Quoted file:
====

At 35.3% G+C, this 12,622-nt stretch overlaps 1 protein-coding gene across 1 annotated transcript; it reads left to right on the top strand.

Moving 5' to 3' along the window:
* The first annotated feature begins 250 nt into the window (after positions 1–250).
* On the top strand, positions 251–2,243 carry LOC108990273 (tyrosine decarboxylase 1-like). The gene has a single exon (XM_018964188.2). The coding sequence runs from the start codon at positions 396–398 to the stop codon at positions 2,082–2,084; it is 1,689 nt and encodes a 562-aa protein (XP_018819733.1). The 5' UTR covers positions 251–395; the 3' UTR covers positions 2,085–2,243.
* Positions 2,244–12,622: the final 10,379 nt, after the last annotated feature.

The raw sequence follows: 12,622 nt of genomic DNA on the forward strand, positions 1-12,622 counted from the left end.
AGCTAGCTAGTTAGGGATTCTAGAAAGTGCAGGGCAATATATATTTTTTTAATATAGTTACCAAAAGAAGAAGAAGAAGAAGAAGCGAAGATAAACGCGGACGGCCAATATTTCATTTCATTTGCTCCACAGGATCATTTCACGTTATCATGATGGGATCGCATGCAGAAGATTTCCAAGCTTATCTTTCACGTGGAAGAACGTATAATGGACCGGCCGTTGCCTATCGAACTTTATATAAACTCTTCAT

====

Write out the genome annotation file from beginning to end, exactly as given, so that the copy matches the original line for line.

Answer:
At 35.3% G+C, this 12,622-nt stretch overlaps 1 protein-coding gene across 1 annotated transcript; it reads left to right on the top strand.

Moving 5' to 3' along the window:
* The first annotated feature begins 250 nt into the window (after positions 1–250).
* On the top strand, positions 251–2,243 carry LOC108990273 (tyrosine decarboxylase 1-like). The gene has a single exon (XM_018964188.2). The coding sequence runs from the start codon at positions 396–398 to the stop codon at positions 2,082–2,084; it is 1,689 nt and encodes a 562-aa protein (XP_018819733.1). The 5' UTR covers positions 251–395; the 3' UTR covers positions 2,085–2,243.
* Positions 2,244–12,622: the final 10,379 nt, after the last annotated feature.

The raw sequence follows: 12,622 nt of genomic DNA on the forward strand, positions 1-12,622 counted from the left end.
AGCTAGCTAGTTAGGGATTCTAGAAAGTGCAGGGCAATATATATTTTTTTAATATAGTTACCAAAAGAAGAAGAAGAAGAAGAAGCGAAGATAAACGCGGACGGCCAATATTTCATTTCATTTGCTCCACAGGATCATTTCACGTTATCATGATGGGATCGCATGCAGAAGATTTCCAAGCTTATCTTTCACGTGGAAGAACGTATAATGGACCGGCCGTTGCCTATCGAACTTTATATAAACTCTTCAT